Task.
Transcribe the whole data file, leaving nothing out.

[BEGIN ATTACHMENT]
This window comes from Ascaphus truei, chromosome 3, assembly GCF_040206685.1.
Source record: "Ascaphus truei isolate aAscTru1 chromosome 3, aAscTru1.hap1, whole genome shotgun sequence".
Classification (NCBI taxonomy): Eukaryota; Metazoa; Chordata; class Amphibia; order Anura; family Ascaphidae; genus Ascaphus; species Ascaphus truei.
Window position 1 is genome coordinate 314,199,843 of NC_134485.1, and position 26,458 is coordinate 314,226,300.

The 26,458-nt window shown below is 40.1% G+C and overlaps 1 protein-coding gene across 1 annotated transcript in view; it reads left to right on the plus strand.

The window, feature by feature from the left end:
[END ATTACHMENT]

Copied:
This window comes from Ascaphus truei, chromosome 3, assembly GCF_040206685.1.
Source record: "Ascaphus truei isolate aAscTru1 chromosome 3, aAscTru1.hap1, whole genome shotgun sequence".
Classification (NCBI taxonomy): Eukaryota; Metazoa; Chordata; class Amphibia; order Anura; family Ascaphidae; genus Ascaphus; species Ascaphus truei.
Window position 1 is genome coordinate 314,199,843 of NC_134485.1, and position 26,458 is coordinate 314,226,300.

The 26,458-nt window shown below is 40.1% G+C and overlaps 1 protein-coding gene across 1 annotated transcript in view; it reads left to right on the plus strand.

The window, feature by feature from the left end: